This is the 2007 version. Click here for the 2017 chapter 10 table of contents.

Parenting Styles and Discipline

Each child is different, but all children occasionally do things that are harmful or destructive, requiring correction or punishment. How do parents handle these situations? Diana Baumrind (1971) did classic research on parenting styles. She found three distinct strategies of discipline.

What three parenting styles did Baumrind identify?

1. Authoritarian parents demand unquestioning obedience. They do not feel explanations to children are required. Often they believe harsh punishment is the cure for misbehavior. Parents make all the decisions; children have little input in decision-making by the family. Parents are typically not very affectionate. They seldom praise their youngsters.

2. Permissive parents allow children to do almost anything. Punishment is rare or inconsistent. Children are given much the same decision-making power as adults, but little of the responsibility; the children simply do what they want to do.

3. Authoritative parents are knowledgeable, reasonable, rational, and consistent. They are willing to explain the reason for rules to children, and they are attentive to children's opinions and needs. They give children a sense of being loved, but they also convey to children a clear idea of what is expected of them.

How did these parenting styles correlate with behaviors of children in school?

Baumrind found that these parenting styles were correlated with differences in the school performance and personalities of their children. Authoritarian parents had fearful and avoidant children who did not seem very happy. Permissive parents had children who tended to be undisciplined, immature, and also not very happy. Authoritative parents had children who were more likely to be friendly, cooperative, and self-reliant.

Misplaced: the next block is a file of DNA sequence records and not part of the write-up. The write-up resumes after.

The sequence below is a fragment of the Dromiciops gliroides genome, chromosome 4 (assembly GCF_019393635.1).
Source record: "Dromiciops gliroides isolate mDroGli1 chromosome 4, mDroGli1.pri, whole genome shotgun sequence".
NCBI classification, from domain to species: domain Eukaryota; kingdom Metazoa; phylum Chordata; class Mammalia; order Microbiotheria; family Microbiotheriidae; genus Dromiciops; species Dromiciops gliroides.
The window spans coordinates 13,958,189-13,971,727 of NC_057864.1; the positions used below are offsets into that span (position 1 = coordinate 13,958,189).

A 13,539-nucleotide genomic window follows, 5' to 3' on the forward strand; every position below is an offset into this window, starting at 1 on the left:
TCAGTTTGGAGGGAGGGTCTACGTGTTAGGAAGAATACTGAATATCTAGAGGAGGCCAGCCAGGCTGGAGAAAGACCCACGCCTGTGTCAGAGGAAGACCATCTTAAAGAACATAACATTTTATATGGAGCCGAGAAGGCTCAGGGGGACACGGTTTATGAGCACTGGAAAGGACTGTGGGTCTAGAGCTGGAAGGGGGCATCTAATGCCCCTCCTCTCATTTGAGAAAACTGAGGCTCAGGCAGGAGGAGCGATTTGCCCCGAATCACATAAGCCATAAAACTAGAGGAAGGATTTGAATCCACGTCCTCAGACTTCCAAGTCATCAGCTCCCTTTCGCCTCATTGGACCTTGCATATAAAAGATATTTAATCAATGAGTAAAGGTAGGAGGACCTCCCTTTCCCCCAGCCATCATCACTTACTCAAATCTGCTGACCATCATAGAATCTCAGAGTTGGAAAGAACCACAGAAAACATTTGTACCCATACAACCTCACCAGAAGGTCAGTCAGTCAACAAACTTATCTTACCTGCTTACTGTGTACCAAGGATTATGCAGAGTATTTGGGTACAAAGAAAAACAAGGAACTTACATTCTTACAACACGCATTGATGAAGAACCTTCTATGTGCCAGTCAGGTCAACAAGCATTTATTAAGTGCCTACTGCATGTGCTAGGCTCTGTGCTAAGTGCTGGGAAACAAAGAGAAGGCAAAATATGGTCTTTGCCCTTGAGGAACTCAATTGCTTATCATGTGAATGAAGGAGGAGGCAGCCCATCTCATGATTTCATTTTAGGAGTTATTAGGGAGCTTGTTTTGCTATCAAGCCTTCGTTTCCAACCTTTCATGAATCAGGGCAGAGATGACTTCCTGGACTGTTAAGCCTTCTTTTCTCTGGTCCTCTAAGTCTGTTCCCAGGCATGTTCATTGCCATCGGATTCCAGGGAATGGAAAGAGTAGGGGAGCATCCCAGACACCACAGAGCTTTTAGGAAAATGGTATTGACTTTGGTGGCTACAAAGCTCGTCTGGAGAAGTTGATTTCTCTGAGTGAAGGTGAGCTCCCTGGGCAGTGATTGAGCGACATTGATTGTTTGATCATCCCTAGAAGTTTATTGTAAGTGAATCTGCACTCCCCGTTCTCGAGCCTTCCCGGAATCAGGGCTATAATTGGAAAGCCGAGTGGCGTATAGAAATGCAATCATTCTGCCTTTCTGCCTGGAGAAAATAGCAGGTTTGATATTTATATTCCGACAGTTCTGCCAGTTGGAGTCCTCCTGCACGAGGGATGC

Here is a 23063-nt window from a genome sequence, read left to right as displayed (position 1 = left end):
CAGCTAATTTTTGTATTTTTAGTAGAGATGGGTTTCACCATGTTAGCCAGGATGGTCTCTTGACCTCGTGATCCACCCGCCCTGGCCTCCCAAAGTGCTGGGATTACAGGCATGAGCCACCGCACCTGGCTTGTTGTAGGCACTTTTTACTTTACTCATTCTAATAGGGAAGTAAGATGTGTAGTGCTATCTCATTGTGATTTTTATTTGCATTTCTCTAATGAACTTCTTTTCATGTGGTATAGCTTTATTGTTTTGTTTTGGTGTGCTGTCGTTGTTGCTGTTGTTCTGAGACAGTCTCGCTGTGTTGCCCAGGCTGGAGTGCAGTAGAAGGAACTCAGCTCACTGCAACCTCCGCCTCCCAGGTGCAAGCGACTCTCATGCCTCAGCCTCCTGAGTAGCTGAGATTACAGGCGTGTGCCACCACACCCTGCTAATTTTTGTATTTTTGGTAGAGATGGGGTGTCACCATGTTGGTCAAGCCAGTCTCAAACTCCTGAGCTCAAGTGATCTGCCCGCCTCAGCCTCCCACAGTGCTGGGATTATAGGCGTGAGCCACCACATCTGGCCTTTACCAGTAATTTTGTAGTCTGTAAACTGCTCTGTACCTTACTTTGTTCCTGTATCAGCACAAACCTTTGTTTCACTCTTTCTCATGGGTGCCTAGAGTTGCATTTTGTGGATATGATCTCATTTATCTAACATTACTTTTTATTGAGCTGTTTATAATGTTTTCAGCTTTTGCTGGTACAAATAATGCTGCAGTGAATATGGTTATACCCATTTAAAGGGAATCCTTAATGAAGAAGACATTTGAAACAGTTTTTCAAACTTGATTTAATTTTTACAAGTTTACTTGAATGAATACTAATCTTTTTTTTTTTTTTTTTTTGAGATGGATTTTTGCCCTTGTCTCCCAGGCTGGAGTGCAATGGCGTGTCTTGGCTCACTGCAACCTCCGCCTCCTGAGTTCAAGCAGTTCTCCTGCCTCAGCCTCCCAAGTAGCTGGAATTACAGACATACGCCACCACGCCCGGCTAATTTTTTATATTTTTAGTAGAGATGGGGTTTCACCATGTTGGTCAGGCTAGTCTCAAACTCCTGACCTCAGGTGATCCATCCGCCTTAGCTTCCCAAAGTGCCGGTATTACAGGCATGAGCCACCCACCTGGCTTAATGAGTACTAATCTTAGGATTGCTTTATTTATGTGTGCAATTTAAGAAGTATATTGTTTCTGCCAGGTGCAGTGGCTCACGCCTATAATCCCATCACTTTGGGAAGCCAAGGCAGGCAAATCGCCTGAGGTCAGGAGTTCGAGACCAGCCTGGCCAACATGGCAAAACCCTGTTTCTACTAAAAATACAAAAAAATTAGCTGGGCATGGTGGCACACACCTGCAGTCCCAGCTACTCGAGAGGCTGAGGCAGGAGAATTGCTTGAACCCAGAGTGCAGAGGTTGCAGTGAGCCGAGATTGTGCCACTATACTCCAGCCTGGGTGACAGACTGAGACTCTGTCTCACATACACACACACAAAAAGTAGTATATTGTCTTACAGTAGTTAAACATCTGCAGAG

What factor might offset negative effects of the authoritarian approach?

Becker (1964) found that the amount of love expressed by parents toward children could apparently offset some of the bad effects of authoritarian parenting. Parents who were strict disciplinarians sometimes had happy and well-adjusted children, if they expressed lots of love for the children.

How should a parent handle discipline, to avoid harming the child while still maintaining order? Parke (1977) suggested that effective parental punishment had five characteristics:

What were Parke's recommendations regarding parental discipline?

—It is prompt. (Delayed punishment may be perceived as cruel.)

—It is moderate. (Punishment should not be too severe or too weak.)

—It should come from a parent who has good relations with the child.

—Explanations should accompany the punishment. (Explanations must be geared to the child's age level, so the child clearly understands the reason for punishment.)

—Punishment of forbidden behaviors should be reasonable and consistent, not erratic or impulsive.

Traditionally, in European cultures, fathers took responsibility for punishment, while mothers gave unconditional love. Fathers were often regarded as remote and terrifying. Eibl-Eibesfeldt (1989) points out that this pattern is not found in all cultures. In many fierce native cultures, for example, one can observe tender moments between fathers and very young children.

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